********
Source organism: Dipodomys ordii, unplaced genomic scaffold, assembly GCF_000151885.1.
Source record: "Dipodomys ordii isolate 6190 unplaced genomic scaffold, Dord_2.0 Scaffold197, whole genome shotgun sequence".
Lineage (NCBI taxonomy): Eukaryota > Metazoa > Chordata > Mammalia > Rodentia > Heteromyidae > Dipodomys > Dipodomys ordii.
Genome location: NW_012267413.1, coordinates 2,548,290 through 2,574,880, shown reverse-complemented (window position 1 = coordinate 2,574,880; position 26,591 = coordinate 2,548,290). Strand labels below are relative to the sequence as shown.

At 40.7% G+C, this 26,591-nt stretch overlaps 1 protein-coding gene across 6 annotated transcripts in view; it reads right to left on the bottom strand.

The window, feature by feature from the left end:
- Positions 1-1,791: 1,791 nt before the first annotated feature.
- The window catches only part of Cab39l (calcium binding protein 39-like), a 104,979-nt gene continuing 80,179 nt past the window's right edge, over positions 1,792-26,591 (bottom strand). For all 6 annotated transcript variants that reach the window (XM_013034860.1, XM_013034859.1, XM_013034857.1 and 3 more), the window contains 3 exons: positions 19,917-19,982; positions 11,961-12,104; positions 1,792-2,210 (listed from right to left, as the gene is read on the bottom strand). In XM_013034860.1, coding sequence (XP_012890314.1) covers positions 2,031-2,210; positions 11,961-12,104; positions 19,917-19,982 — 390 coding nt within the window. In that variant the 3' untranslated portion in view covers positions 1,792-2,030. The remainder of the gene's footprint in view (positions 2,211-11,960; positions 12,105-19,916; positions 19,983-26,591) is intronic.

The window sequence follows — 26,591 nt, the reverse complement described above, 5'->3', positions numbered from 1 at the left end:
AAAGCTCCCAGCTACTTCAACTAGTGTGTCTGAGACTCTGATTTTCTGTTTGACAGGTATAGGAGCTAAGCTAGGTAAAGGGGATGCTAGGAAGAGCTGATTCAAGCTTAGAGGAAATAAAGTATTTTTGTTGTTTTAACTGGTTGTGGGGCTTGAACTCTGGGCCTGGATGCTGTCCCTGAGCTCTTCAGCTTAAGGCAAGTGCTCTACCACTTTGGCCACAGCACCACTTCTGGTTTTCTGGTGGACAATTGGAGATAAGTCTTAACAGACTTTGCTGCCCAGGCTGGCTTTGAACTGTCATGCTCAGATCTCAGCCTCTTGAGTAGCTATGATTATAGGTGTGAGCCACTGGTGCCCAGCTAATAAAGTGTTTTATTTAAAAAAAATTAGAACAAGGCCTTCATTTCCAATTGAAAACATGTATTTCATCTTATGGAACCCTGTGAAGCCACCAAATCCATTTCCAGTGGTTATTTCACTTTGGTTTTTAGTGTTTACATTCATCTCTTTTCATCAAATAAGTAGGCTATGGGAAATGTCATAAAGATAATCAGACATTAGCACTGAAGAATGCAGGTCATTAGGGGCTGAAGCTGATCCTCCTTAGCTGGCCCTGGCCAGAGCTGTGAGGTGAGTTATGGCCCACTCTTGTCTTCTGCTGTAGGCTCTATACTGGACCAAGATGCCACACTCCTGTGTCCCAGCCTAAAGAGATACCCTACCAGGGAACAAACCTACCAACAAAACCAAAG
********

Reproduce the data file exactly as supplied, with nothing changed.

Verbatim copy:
Source organism: Dipodomys ordii, unplaced genomic scaffold, assembly GCF_000151885.1.
Source record: "Dipodomys ordii isolate 6190 unplaced genomic scaffold, Dord_2.0 Scaffold197, whole genome shotgun sequence".
Lineage (NCBI taxonomy): Eukaryota > Metazoa > Chordata > Mammalia > Rodentia > Heteromyidae > Dipodomys > Dipodomys ordii.
Genome location: NW_012267413.1, coordinates 2,548,290 through 2,574,880, shown reverse-complemented (window position 1 = coordinate 2,574,880; position 26,591 = coordinate 2,548,290). Strand labels below are relative to the sequence as shown.

At 40.7% G+C, this 26,591-nt stretch overlaps 1 protein-coding gene across 6 annotated transcripts in view; it reads right to left on the bottom strand.

The window, feature by feature from the left end:
- Positions 1-1,791: 1,791 nt before the first annotated feature.
- The window catches only part of Cab39l (calcium binding protein 39-like), a 104,979-nt gene continuing 80,179 nt past the window's right edge, over positions 1,792-26,591 (bottom strand). For all 6 annotated transcript variants that reach the window (XM_013034860.1, XM_013034859.1, XM_013034857.1 and 3 more), the window contains 3 exons: positions 19,917-19,982; positions 11,961-12,104; positions 1,792-2,210 (listed from right to left, as the gene is read on the bottom strand). In XM_013034860.1, coding sequence (XP_012890314.1) covers positions 2,031-2,210; positions 11,961-12,104; positions 19,917-19,982 — 390 coding nt within the window. In that variant the 3' untranslated portion in view covers positions 1,792-2,030. The remainder of the gene's footprint in view (positions 2,211-11,960; positions 12,105-19,916; positions 19,983-26,591) is intronic.

The window sequence follows — 26,591 nt, the reverse complement described above, 5'->3', positions numbered from 1 at the left end:
AAAGCTCCCAGCTACTTCAACTAGTGTGTCTGAGACTCTGATTTTCTGTTTGACAGGTATAGGAGCTAAGCTAGGTAAAGGGGATGCTAGGAAGAGCTGATTCAAGCTTAGAGGAAATAAAGTATTTTTGTTGTTTTAACTGGTTGTGGGGCTTGAACTCTGGGCCTGGATGCTGTCCCTGAGCTCTTCAGCTTAAGGCAAGTGCTCTACCACTTTGGCCACAGCACCACTTCTGGTTTTCTGGTGGACAATTGGAGATAAGTCTTAACAGACTTTGCTGCCCAGGCTGGCTTTGAACTGTCATGCTCAGATCTCAGCCTCTTGAGTAGCTATGATTATAGGTGTGAGCCACTGGTGCCCAGCTAATAAAGTGTTTTATTTAAAAAAAATTAGAACAAGGCCTTCATTTCCAATTGAAAACATGTATTTCATCTTATGGAACCCTGTGAAGCCACCAAATCCATTTCCAGTGGTTATTTCACTTTGGTTTTTAGTGTTTACATTCATCTCTTTTCATCAAATAAGTAGGCTATGGGAAATGTCATAAAGATAATCAGACATTAGCACTGAAGAATGCAGGTCATTAGGGGCTGAAGCTGATCCTCCTTAGCTGGCCCTGGCCAGAGCTGTGAGGTGAGTTATGGCCCACTCTTGTCTTCTGCTGTAGGCTCTATACTGGACCAAGATGCCACACTCCTGTGTCCCAGCCTAAAGAGATACCCTACCAGGGAACAAACCTACCAACAAAACCAAAG